The plantar fascia is a band of tissue, similar to a tendon, which runs from the front of the heel bone (calcaneus) to the ball of the foot (metatarsals). This dense strip of tissue helps to support the arch of the foot and acts as a rubber band to absorb shock as you walk.
When the foot is on the ground the full weight of the body is concentrated on the plantar fascia. This force stretches the tissue as the arch of the foot tries to flatten from the weight of the body. This leads to stress on the plantar fascia where it attaches to the heel bone. Small tears of the fascia can happen. However, the body normally repairs these tears.
As this process of injury and repair repeats itself over and over again, inflammation of the plantar fascia occurs resulting in plantar fasciitis/fasciosis.
Commonly associated symptoms may include;
- Pain when getting out of be in the morning or after sitting.
- Recurrence of pain throughout the day.
- Heel pain after long periods of standing.
- Pain that increase over a period of months.
An accurate clinical examination by a podiatrist is required to ensure the most suitable treatment is undertaken. Diagnostic imaging such as X-rays and Ultrasounds may be ordered to further assist the examination.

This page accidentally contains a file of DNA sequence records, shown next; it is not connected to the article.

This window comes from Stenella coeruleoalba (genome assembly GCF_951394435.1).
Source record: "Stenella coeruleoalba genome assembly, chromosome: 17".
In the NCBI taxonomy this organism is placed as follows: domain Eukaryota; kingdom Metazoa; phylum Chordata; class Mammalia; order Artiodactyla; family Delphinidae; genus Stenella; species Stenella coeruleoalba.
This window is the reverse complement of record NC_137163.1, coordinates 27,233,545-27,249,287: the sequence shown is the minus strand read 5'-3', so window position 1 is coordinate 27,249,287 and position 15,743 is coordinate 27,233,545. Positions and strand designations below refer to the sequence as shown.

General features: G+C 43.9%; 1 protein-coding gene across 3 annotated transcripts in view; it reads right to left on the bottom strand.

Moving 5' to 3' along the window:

Early treatment of plantar fasciitis is essential to develop an effective treatment program. At The Podiatry Clinic the treatment options offered include;
- Rest and Ice – 20 min every two to three hours advised in the first 48-72 hours of the injury taking place
- Non-steroidal anti-inflammatory medication (NSAIDs) – help reduce the pain and inflammation
- Exercise program – exercises, stretching and rehabilitation may be prescribed to help improve range of motion and stabilise the foot and ankle.
- Custom made orthotic therapy – orthotics may be prescribed to address any biomechanical factors to reduce the stress on the plantar fascia.
- Injection therapy – Injections of a local anaesthetic to provide pain relief, and an injected corticosteroid may be useful in treating the inflammation.
In severe cases, referral for shockwave therapy or surgical treatment may be required.